This site uses cookies to enhance your experience. By using our website you consent to our use of cookies.    Find out more   I Agree

Tracking penguins in the Southern Oceans

21/09/2023 in RZSS

Tracking penguins in the Southern Oceans

As one of the three pillars of biodiversity, alongside species and habitat, genetic diversity underpins the abundant and resilient life on earth. In 2022, the Kunming-Montreal Global Biodiversity Framework (GBF) recognised that genetic diversity within wild species must be maintained in order to safeguard their adaptive potential.

At the Royal Zoological Society of Scotland (RZSS), the RZSS WildGenes team has been on a mission to conserve genetic diversity for over 10 years by translating genetic data into conservation management.

Earlier this month at the 11th International Penguin Congress in Viña del Mar, Chile, Dr Heather Ritchie-Parker, one of our conservation charity’s research scientists, presented important data which explores the connectivity between endangered Northern rockhopper penguin colonies.

Northern rockhoppers (Eudyptes moseleyi) have faced a significant decline over the past 30 years with threats including introduced species and disease, competition for food, climate change, pollution and human activity.

Together with project partners, we developed a species action plan to support the conservation of these wonderful animals. Now, we’re taking the next steps…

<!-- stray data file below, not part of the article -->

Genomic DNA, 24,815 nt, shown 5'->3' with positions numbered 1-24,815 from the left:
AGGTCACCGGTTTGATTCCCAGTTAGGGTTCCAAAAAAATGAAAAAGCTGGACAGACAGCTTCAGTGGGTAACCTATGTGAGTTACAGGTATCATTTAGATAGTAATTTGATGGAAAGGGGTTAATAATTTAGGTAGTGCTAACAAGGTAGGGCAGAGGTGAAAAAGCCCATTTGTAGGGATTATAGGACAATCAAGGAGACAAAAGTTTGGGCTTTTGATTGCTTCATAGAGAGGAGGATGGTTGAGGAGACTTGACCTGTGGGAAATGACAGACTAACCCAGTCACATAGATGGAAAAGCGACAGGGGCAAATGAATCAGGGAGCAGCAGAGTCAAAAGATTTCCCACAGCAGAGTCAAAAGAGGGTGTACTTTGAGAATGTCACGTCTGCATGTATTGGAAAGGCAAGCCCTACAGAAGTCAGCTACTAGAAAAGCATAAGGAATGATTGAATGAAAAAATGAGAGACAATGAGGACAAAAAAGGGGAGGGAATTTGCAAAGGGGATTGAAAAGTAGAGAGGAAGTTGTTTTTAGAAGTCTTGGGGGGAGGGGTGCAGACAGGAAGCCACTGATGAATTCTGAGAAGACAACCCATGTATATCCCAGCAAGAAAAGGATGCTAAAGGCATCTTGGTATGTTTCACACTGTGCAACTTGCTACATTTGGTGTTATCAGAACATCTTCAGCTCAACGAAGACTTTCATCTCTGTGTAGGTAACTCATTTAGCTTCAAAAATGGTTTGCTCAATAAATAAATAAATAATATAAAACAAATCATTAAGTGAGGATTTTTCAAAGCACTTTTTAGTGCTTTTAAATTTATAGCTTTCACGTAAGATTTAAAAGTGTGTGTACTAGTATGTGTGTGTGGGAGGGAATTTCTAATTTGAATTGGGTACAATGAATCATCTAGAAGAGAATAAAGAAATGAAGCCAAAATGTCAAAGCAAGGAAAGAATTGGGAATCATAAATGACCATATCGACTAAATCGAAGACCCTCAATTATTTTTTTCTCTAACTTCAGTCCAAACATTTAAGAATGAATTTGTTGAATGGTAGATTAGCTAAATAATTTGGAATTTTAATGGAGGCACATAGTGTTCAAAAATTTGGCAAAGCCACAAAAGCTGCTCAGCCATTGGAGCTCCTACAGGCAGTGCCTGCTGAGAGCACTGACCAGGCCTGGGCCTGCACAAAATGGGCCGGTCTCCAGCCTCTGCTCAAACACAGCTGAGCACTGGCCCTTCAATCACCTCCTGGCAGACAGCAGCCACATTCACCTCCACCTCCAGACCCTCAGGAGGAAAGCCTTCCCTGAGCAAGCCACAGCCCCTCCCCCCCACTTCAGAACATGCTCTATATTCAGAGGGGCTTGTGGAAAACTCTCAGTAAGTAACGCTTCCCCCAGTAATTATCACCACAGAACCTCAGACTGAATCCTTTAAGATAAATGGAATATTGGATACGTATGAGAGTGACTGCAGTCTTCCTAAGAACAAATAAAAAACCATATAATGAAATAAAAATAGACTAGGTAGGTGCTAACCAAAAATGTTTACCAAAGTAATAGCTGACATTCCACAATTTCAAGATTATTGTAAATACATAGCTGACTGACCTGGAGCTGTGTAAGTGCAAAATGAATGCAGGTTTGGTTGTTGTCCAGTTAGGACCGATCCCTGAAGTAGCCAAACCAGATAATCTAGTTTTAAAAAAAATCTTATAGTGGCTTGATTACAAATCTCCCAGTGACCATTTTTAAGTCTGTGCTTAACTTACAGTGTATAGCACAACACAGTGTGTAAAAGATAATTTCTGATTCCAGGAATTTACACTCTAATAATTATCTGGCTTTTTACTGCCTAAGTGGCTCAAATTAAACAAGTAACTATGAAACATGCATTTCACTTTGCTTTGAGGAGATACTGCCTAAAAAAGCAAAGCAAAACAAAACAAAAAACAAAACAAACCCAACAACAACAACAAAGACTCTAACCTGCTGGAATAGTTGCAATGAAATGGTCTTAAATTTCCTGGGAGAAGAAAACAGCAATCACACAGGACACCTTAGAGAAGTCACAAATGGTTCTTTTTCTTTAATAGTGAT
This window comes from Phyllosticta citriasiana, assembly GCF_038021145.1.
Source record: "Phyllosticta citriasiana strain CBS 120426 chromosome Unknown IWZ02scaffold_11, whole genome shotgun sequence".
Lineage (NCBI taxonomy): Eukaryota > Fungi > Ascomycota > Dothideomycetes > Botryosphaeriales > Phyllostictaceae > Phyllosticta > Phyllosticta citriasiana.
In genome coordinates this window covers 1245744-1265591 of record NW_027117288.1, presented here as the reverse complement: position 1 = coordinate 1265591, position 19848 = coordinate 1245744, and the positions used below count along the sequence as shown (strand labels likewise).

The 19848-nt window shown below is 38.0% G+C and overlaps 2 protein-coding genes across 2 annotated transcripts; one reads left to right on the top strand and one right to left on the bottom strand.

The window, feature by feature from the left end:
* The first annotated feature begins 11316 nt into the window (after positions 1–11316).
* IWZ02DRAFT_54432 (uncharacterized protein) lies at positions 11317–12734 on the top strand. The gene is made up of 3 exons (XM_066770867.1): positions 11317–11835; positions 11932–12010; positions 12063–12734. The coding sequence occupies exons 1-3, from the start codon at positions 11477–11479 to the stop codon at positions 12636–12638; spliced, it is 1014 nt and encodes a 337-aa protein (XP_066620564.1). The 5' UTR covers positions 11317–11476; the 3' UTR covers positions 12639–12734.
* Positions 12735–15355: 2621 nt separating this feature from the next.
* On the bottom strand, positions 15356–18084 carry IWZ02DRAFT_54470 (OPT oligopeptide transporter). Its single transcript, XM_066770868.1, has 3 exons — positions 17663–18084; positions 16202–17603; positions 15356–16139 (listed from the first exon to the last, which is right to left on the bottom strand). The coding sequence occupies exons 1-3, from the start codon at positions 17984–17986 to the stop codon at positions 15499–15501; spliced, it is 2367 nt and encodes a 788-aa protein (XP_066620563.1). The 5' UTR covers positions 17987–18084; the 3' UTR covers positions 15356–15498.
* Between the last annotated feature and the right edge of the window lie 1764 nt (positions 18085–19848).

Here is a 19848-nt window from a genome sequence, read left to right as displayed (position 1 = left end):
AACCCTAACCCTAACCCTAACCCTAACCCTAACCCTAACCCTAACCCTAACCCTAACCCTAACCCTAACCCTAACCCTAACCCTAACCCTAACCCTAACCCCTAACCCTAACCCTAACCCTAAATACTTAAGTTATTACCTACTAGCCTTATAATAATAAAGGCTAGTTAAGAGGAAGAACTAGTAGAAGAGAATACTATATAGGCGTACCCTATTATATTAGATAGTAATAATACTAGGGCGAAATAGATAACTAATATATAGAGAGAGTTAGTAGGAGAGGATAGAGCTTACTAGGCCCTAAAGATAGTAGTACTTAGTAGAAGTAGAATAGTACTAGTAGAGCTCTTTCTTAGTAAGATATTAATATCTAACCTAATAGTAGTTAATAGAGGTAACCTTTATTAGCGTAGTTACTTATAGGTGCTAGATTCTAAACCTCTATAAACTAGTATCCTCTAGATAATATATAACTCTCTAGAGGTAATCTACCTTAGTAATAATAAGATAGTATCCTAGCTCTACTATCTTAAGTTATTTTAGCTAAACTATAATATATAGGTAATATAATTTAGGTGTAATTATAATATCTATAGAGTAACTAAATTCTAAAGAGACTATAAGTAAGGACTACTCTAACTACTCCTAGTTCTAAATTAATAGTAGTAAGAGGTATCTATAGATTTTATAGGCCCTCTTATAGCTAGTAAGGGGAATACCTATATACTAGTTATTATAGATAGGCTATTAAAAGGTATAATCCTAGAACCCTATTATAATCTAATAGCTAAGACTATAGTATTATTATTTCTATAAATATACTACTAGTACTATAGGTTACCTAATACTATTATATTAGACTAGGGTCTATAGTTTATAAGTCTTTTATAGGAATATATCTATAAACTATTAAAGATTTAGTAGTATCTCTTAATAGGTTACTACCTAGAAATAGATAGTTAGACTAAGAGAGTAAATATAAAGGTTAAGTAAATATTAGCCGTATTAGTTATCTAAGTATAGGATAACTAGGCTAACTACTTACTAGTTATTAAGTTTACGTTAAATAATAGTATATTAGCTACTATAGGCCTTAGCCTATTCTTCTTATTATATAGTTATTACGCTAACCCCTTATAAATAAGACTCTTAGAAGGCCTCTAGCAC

But, what is a species action plan?

A species action plan pulls together crucial knowledge and expertise to set out the conservation priorities for a species in trouble. A wide range of people and organisations can access the plan to inform their work, from scientists to conservation specialists to funding organisations.

These priority actions could be studies needed to address gaps in knowledge, opportunities for outreach, or the next steps for on the ground conservation. Identifying these gaps requires gathering information on the species of concern and assessing their status.

Species action plans are a useful tool to direct resources toward the interventions that will make the greatest difference. They can also be used for assessing species recovery, reflecting the progress made to save wildlife. Advancing species recovery science is a crucial part of our pledge to reverse the decline of at least 50 species by 2030.

Action for Northern rockhopper penguins

The species action plan for Northern rockhopper penguins identified that understanding movement between islands was a knowledge gap that needed to be addressed. By investigating connectivity between islands and how that might influence population dynamics, as well as disease risk and spread, conservationists will be able to deliver more effective conservation management for the species.

RZSS WildGenes is exploring connectivity across colonies found in the Tristan da Cunha islands and Gough Island in the South Atlantic Ocean, and Amsterdam and Saint Paul Islands in the South Indian Ocean, using genetic tools. These methods will teach us about the movement of penguins and, when used alongside further environmental and ecological data, we can begin to understand the underlying drivers of these movements and help conservation scientists take the next steps toward securing a better future for the amazing Northern rockhopper penguin.

The Northern rockhopper species action plan was developed by RZSS and partners BAS, CEBC-CNRS, RSPB, TAAF, and TCD. You can find out more about our Northern rockhopper penguin conservation work at

Follow EZ

Can you help the animals you love?

I want to help